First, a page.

Whether the differential behaviours observed here by commercial cultivars and the ancestral wild soya bean convey significant fitness benefits is beyond the scope of this study. According to kin selection theory, behaviours that reduce competition towards siblings should provide fitness benefits through increased inclusive fitness, by making resources more available to neighbouring kin, and avoiding the cost of competition. Whether groups of siblings will have higher fitness than groups of unrelated individuals is, however, uncertain. The reason for this is that in addition to possible benefits acquired through kin selection, plants may also experience increased sibling competition in highly related groups. This is known as the ‘elbow room’ or ‘niche partitioning’ hypothesis , which predicts that more related individuals, by being more genetically similar, may also be more phenotypically similar and thus less likely to be able to partition a given resource niche. Therefore, final fitness of a group is likely to be determined by the relative strength of these processes that are not mutually exclusive and can co-occur .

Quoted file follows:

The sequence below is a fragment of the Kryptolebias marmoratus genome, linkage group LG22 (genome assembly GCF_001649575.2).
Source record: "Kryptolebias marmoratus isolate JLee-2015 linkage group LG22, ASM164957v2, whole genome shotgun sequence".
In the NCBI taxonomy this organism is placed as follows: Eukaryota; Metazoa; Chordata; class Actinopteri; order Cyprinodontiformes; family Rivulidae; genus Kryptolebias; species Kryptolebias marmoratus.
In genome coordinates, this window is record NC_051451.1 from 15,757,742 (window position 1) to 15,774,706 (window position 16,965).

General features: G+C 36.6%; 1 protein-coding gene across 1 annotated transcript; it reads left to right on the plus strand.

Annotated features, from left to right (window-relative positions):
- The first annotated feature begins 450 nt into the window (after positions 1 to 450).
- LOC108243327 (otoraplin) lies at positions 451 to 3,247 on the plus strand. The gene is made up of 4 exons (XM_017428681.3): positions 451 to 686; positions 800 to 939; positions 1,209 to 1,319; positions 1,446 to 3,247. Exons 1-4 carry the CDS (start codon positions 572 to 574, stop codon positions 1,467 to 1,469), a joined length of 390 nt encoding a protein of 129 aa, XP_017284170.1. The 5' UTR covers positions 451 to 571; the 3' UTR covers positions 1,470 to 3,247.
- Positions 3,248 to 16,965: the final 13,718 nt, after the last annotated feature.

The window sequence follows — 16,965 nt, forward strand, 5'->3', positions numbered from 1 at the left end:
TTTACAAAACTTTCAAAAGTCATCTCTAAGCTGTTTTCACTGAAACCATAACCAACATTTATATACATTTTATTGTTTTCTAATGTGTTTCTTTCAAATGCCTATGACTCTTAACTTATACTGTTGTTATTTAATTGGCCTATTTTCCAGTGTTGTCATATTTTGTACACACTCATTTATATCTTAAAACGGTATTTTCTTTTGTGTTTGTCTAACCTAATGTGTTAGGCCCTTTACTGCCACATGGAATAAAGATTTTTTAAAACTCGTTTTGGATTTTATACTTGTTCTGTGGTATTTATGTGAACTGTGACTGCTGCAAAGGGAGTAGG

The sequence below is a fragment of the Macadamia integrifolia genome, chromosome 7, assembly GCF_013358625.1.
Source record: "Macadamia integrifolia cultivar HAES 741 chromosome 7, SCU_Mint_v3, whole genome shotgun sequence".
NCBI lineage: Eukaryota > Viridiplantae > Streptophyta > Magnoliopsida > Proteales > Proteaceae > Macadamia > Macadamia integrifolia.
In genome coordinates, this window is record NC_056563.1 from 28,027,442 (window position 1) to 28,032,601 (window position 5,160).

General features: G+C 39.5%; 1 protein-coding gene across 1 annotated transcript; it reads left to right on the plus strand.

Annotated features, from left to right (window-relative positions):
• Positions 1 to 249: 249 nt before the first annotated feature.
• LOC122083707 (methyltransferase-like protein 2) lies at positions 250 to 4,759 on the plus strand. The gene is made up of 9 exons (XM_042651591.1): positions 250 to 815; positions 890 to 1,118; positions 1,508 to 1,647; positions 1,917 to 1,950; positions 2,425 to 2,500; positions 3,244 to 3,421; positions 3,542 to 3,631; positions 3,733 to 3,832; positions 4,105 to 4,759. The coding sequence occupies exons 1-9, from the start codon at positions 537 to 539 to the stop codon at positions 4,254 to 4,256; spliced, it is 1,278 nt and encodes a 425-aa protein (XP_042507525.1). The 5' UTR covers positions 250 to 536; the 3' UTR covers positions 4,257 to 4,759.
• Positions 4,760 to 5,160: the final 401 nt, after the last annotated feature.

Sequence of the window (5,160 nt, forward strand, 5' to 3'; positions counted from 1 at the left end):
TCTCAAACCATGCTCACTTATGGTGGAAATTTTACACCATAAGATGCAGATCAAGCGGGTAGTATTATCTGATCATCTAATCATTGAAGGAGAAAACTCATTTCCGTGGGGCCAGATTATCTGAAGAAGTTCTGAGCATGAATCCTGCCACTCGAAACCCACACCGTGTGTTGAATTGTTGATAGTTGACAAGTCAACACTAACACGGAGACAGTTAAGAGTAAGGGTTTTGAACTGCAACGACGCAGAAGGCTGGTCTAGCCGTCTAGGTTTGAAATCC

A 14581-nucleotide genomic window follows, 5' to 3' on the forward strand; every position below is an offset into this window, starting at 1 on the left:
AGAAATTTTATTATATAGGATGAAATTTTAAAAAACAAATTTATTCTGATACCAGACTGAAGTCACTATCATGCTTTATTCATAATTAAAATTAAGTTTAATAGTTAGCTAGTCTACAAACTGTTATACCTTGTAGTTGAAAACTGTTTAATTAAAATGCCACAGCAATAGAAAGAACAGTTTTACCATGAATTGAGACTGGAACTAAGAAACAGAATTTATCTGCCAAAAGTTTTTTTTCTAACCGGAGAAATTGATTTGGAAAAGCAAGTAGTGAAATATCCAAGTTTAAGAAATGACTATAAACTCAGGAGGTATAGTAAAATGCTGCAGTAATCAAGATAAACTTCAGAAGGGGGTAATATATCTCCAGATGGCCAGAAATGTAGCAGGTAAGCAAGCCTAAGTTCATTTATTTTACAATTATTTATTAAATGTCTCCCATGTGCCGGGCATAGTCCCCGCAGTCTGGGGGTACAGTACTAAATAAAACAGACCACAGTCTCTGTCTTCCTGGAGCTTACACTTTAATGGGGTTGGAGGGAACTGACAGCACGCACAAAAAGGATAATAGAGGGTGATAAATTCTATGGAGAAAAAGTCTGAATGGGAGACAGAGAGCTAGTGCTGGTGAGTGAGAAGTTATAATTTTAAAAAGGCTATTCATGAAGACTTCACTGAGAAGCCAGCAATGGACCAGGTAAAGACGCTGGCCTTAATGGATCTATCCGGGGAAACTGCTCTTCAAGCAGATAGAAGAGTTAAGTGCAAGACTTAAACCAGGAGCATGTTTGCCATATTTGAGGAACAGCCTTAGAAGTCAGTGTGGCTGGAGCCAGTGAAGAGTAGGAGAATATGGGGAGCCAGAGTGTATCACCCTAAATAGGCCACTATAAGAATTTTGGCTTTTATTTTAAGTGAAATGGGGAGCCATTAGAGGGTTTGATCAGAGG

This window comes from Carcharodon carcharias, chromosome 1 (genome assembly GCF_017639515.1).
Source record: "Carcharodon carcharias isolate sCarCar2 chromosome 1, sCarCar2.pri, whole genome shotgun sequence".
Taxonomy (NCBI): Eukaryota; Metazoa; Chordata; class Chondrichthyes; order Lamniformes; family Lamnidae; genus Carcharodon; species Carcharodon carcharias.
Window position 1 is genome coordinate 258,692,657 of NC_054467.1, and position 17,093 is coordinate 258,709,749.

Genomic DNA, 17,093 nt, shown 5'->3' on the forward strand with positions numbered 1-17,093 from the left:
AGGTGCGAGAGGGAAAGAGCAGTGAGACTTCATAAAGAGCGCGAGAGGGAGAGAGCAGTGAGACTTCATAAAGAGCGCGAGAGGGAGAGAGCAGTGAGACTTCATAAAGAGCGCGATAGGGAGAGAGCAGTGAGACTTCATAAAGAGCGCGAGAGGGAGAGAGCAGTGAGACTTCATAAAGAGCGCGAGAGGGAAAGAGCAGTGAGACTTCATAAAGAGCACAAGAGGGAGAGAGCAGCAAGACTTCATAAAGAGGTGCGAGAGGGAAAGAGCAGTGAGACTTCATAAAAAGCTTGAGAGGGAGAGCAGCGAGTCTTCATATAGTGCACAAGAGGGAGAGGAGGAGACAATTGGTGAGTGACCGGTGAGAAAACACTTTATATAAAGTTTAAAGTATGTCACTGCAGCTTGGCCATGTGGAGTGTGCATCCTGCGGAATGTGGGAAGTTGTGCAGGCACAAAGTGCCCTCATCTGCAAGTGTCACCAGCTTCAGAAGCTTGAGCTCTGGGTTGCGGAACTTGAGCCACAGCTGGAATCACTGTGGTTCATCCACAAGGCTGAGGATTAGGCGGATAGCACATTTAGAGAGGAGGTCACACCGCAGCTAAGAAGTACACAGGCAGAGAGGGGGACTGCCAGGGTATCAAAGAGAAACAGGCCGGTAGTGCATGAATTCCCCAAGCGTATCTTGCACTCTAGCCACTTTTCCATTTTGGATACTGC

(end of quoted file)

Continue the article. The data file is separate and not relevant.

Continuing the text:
In conclusion, this study provides evidence that the commercial soya bean cultivar OAC Wallace was capable of identity recognition to, at least, a highly related ancestral species as well as an unrelated species. In addition, this study suggests that identity recognition responses occurred following a gradient of genetic relatedness rather than as a consequence of a clear-cut signal that would indicate ‘related’ versus ‘unrelated’ individuals. Finally, the responses to neighbour identity of the commercial soya bean cultivar OAC Wallace differed from those of wild soya bean, suggesting that they were species-specific and consistent with the ecology of each species. Future studies should consider additional soya bean cultivars as well as other crop species to establish whether identity recognition is a widespread ability in crop plants. Elucidating identity recognition in crops may provide further knowledge on mechanisms of crop competition and the relationship between crop density and yield.